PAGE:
Feeds

Will CA's stringent roadmap come back to haunt it?

Nuts in May

5 things you didn’t know about cloud backup

Management software firm CA is superstitious and refuses to release a product with the number 13 attached to it.

The result? The next version of the vendor’s ARCserve Backup product will skip straight from 12.5 to 14 to avoid, it hopes, any bad luck along the way.

CA has laid out an ambitious roadmap for its backup products. The company plans to release software annually each May for resellers to punt to their customers.

Interestingly, and perhaps somewhat naively, CA is convinced it has got its method right on hitting such a high turnover of deadlines with its ARCserve product.

Unlike an increasingly shy Microsoft, which these days tries to keep software release dates close to its chest, CA is happy to pin down every May as the month when the next version of its products will land.

So what happens if CA hits any bugs or other problems while developing its product? Will it release incomplete software into the channel?

“Once a year we will release our software on time, on schedule,” insisted senior veep Adam Famularo, who was speaking at CA’s Q1 2009 EMEA Partner Summit in Barcelona.

“The idea there is that customers will see more value in our software, they buy maintenance and get upgrades for free. From a reseller's standpoint they can sell the software to customers one day and they know they can go back the following year to renew the maintenance, and on top of that provide additional services for training them on the newest release,” he said.

Famularo thinks that such a strategy is a Dell Boy-like “win-win for everybody”.

He told The Register that it's more important for CA to keep its promise of delivering a product every May. He also insisted the company would not slip up on bringing out ARCserve 14 in May 2010.

"I’m gonna deliver a product every May, on time, and I’m sticking to that," he said. "We’ve left padding in to help us out with those small bumps."

It's an ambitious declaration for CA's developer team, which is in fact given a target of readying products by April, to allow a small buffer before the deadline.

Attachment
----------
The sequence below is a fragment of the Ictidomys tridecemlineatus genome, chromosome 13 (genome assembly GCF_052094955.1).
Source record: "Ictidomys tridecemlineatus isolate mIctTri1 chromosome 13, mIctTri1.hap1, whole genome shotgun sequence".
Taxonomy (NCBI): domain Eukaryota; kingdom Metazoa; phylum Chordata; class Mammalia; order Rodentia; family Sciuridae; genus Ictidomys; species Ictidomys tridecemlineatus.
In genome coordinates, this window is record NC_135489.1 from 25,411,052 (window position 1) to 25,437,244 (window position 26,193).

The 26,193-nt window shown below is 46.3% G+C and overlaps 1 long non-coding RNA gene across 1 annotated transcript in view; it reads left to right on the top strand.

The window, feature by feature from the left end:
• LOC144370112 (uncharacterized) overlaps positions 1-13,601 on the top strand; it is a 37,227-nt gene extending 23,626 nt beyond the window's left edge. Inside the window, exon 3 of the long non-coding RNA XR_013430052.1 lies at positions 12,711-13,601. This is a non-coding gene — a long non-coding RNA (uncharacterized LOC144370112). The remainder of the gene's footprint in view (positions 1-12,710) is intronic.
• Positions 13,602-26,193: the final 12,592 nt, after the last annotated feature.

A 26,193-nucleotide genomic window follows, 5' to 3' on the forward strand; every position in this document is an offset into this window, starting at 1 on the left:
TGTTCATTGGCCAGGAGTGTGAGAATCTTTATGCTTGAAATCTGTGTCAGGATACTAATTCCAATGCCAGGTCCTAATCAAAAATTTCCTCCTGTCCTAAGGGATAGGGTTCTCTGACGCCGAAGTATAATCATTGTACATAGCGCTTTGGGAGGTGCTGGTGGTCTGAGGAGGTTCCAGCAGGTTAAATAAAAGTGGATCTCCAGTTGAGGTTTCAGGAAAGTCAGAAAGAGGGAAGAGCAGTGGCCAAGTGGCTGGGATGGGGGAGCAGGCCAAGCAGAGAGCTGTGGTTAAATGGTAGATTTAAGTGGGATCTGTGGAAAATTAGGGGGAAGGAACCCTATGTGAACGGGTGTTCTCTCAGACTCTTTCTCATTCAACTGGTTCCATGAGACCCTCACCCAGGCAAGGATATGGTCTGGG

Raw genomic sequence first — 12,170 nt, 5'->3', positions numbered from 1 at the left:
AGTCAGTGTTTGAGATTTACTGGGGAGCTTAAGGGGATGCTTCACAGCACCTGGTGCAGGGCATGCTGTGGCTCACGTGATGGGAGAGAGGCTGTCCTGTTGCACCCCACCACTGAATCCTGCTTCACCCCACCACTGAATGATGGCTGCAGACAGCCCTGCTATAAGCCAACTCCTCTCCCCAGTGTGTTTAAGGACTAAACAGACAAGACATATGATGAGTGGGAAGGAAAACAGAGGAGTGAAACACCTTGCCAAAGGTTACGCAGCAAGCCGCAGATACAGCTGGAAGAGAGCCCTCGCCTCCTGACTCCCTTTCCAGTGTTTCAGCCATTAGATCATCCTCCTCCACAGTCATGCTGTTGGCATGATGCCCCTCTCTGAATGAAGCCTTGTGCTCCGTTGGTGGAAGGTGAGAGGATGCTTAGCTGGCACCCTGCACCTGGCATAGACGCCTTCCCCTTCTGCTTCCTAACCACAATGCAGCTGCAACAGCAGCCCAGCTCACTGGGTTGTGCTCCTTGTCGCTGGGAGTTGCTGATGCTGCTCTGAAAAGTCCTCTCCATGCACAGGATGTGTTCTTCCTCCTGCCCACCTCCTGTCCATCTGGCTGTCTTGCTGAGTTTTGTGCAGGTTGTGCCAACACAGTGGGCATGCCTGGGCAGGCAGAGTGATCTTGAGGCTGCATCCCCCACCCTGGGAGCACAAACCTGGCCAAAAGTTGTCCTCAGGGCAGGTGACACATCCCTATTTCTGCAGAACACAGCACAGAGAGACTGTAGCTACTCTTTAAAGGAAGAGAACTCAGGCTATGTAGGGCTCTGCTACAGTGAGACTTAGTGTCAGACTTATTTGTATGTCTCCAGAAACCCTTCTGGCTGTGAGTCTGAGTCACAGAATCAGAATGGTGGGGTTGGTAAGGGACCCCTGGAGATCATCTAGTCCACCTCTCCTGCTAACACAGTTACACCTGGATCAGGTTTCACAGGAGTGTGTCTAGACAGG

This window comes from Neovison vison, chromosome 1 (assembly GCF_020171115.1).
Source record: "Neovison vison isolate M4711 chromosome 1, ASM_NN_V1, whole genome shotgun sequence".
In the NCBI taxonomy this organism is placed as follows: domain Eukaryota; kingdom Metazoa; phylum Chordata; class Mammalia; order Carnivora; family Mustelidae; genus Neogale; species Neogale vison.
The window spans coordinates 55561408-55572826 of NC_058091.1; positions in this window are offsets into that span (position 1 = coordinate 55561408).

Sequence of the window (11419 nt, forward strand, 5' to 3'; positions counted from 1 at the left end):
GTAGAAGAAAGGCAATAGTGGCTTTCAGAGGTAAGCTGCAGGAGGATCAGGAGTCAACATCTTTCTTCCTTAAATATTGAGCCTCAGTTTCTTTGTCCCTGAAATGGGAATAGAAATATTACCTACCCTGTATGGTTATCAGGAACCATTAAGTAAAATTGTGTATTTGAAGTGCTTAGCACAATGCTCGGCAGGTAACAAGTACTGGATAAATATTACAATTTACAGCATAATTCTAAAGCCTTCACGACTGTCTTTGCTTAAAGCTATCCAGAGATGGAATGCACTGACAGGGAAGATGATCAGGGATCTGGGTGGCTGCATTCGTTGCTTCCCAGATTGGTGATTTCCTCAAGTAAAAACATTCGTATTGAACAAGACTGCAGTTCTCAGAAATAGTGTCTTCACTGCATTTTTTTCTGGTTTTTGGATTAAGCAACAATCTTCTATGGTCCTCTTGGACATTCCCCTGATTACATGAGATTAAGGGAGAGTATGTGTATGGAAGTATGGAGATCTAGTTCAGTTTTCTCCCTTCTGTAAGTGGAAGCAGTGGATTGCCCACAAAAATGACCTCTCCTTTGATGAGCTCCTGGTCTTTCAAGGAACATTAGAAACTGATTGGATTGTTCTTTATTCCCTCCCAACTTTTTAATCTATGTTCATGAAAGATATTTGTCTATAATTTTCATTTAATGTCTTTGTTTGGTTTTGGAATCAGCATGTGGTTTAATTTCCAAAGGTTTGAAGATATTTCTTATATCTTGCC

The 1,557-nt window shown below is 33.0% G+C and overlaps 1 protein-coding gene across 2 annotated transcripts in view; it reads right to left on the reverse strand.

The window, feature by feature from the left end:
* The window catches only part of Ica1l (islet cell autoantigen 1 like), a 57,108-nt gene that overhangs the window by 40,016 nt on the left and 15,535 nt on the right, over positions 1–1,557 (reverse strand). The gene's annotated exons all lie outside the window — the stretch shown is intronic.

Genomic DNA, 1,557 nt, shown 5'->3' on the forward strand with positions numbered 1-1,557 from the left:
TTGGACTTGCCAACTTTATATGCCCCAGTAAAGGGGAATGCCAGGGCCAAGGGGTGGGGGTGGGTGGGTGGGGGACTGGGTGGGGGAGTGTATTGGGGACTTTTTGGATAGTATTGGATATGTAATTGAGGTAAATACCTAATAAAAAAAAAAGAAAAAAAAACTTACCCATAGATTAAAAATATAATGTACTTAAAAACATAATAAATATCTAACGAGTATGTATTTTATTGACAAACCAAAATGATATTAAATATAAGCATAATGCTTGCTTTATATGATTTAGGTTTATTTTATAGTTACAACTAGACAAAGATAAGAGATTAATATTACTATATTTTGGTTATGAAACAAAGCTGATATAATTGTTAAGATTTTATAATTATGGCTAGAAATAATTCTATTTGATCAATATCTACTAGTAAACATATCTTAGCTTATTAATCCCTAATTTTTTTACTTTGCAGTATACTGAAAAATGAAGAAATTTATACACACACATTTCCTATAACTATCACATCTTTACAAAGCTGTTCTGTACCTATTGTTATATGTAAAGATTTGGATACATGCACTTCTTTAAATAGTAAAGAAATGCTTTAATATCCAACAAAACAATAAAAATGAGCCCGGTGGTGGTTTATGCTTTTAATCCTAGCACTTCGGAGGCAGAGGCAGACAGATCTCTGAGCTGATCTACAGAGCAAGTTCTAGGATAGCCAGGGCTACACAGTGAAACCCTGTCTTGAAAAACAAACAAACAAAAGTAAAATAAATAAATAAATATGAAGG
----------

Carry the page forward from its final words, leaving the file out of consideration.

But in the real world, sticking to such a stringent annual deadline might come back to haunt CA in the future if it fails to deliver the goods to the channel. ®

5 things you didn’t know about cloud backup

More from The Register

next story
The Return of BSOD: Does ANYONE trust Microsoft patches?
Sysadmins, you're either fighting fires or seen as incompetents now
Microsoft refuses to nip 'Windows 9' unzip lip slip
Look at the shiny Windows 8.1, why can't you people talk about 8.1, sobs an exec somewhere
Munich considers dumping Linux for ... GULP ... Windows!
Give a penguinista a hug, the Outlook's not good for open source's poster child
Intel's Raspberry Pi rival Galileo can now run Windows
Behold the Internet of Things. Wintel Things
Linux Foundation says many Linux admins and engineers are certifiable
Floats exam program to help IT employers lock up talent
Microsoft cries UNINSTALL in the wake of Blue Screens of Death™
Cache crash causes contained choloric calamity
Eat up Martha! Microsoft slings handwriting recog into OneNote on Android
Freehand input on non-Windows kit for the first time
prev story

Whitepapers

Implementing global e-invoicing with guaranteed legal certainty
Explaining the role local tax compliance plays in successful supply chain management and e-business and how leading global brands are addressing this.
7 Elements of Radically Simple OS Migration
Avoid the typical headaches of OS migration during your next project by learning about 7 elements of radically simple OS migration.
BYOD's dark side: Data protection
An endpoint data protection solution that adds value to the user and the organization so it can protect itself from data loss as well as leverage corporate data.
Consolidation: The Foundation for IT Business Transformation
In this whitepaper learn how effective consolidation of IT and business resources can enable multiple, meaningful business benefits.
High Performance for All
While HPC is not new, it has traditionally been seen as a specialist area – is it now geared up to meet more mainstream requirements?